Figure 5 - uploaded by Sibel Kazak
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Nelson's branched hair-length factory. We see a male case being produced, which has just received a hair length of 1 from the upper right mixer. Females go to the lower branch and receive a hair length of 1-12 inches.  

Nelson's branched hair-length factory. We see a male case being produced, which has just received a hair length of 1 from the upper right mixer. Females go to the lower branch and receive a hair length of 1-12 inches.  

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In current curriculum materials for middle school students in the US, data and chance are considered as separate topics. They are then ideally brought together in the minds of high school or university students when they learn about statistical inference. In recent studies we have been attempting to build connections between data and chance in the...

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... few months after this first activity, we implemented a branching capability in the software that directs cases with different values on one attribute to different sampling devices (see Figure 5). To introduce the students to it, we revisited the cat factory and pointed out the problem with how the linear factory was often misassigning males and female names. ...
Context 2
... is, although students traditionally have difficulty reasoning backwards from data to valid claims about conditional probability, these middle school students seemed quite able to reason forward from conditional situations they knew well to models and resultant data that represented those relations. Figure 5 shows Nelson's model of the hair-length problem, which he described for us: ...

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... The preparation process that both students and teachers went through while learning probability and statistics was insufficient (Koparan, 2019;Rodríguez-Alveal, Díaz-Levicoy & Vásquez, 2018). Philosophical debates around the meaning of probability, certain features of probabilistic reasoning, students' misconceptions and difficulties, and the growing diversity of technological resources reveal that teachers need special preparation to teach probability Konold, et al., 2007;Rodríguez-Alveal, Díaz-Levicoy & Vásquez, 2018). While textbooks provide some examples, some texts offer a very narrow view of probability concepts or a single approach to probability. ...
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Digital technology is indispensable for doing and learning statistics. When technology is used in mathematics education, the learning of concepts and the development of techniques for using a digital tool are known to intertwine. So far, this intertwinement of techniques and conceptual understanding, known as instrumental genesis, has received little attention in research on technology-supported statistics education. This study focuses on instrumental genesis for statistical modeling, investigating students’ modeling processes in a digital environment called TinkerPlots. In particular, we analyzed how emerging techniques and conceptual understanding intertwined in the instrumentation schemes that 28 students (aged 14–15) develop. We identified six common instrumentation schemes and observed a two-directional intertwining of emerging techniques and conceptual understanding. Techniques for using TinkerPlots helped students to reveal context-independent patterns that fostered a conceptual shift from a model of to a model for . Vice versa, students’ conceptual understanding led to the exploration of more sophisticated digital techniques. We recommend researchers, educators, designers, and teachers involved in statistics education using digital technology to attentively consider this two-directional intertwined relationship.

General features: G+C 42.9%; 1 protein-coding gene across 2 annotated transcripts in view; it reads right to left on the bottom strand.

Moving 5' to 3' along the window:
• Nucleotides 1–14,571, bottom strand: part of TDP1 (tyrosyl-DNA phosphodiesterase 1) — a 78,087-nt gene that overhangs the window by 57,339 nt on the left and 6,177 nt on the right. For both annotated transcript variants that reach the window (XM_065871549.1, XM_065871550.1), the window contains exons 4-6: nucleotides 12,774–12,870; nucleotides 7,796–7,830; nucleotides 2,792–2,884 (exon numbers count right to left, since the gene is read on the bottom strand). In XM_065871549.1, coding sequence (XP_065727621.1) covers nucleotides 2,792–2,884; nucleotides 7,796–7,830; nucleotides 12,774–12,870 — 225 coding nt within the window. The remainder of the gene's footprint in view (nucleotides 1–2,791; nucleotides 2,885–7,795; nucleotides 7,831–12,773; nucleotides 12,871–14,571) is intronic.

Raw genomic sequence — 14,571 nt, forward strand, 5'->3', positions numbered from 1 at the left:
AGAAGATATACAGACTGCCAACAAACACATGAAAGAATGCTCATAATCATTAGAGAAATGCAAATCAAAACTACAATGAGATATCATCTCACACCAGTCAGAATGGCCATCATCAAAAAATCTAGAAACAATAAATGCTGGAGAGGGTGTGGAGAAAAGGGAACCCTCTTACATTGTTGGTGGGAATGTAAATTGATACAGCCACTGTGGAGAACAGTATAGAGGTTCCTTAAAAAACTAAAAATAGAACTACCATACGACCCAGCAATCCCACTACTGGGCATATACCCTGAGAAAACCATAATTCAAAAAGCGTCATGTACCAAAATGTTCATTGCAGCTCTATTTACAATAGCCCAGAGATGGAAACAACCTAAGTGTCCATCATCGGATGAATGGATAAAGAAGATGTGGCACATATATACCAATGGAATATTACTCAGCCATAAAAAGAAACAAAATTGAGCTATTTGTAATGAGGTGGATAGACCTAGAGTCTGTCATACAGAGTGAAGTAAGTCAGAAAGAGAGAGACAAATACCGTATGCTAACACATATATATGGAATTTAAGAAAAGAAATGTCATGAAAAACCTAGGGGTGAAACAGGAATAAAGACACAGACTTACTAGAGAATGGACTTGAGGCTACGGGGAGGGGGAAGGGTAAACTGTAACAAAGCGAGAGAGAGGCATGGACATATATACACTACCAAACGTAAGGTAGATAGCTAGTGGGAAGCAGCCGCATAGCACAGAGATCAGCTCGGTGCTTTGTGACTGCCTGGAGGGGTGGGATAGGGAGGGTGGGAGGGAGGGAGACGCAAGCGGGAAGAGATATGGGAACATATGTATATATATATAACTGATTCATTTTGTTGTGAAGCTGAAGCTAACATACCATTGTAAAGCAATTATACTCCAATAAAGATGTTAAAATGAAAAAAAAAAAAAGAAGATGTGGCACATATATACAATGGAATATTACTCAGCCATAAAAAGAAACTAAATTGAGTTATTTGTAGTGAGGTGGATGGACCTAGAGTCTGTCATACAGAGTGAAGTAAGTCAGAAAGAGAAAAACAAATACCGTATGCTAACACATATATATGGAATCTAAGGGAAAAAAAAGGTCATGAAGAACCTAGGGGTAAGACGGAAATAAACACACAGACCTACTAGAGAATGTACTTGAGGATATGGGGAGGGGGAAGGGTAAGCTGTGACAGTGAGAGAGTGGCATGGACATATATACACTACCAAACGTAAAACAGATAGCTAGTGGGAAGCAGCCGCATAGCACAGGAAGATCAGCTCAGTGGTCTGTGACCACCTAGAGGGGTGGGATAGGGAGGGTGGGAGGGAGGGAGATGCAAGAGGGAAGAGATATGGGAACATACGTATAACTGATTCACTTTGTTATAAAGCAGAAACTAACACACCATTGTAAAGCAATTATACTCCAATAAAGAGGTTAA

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We examine the challenges of teaching probability through the use of modelling. We argue how an integrated modelling approach might facilitate a coordinated understanding of distribution by marrying theoretical and data-oriented perspectives and present probability as more connected to the social lives of modern-day students. Research is, however, also showing that learning modelling is non-trivial. For example, students can easily be confused between real-world data and model-generated data. Furthermore, students tend to create models that reflect the structure of the problem context rather than its mathematical structure. The argument we present is that teaching probability through an integrated modelling approach could offer important educational benefits, but this would be an immense challenge to the skills and knowledge of teachers and would demand increased levels of resources for teacher development. The implication is that research needs to identify suitable forms of teacher development and designs for tasks and curricula.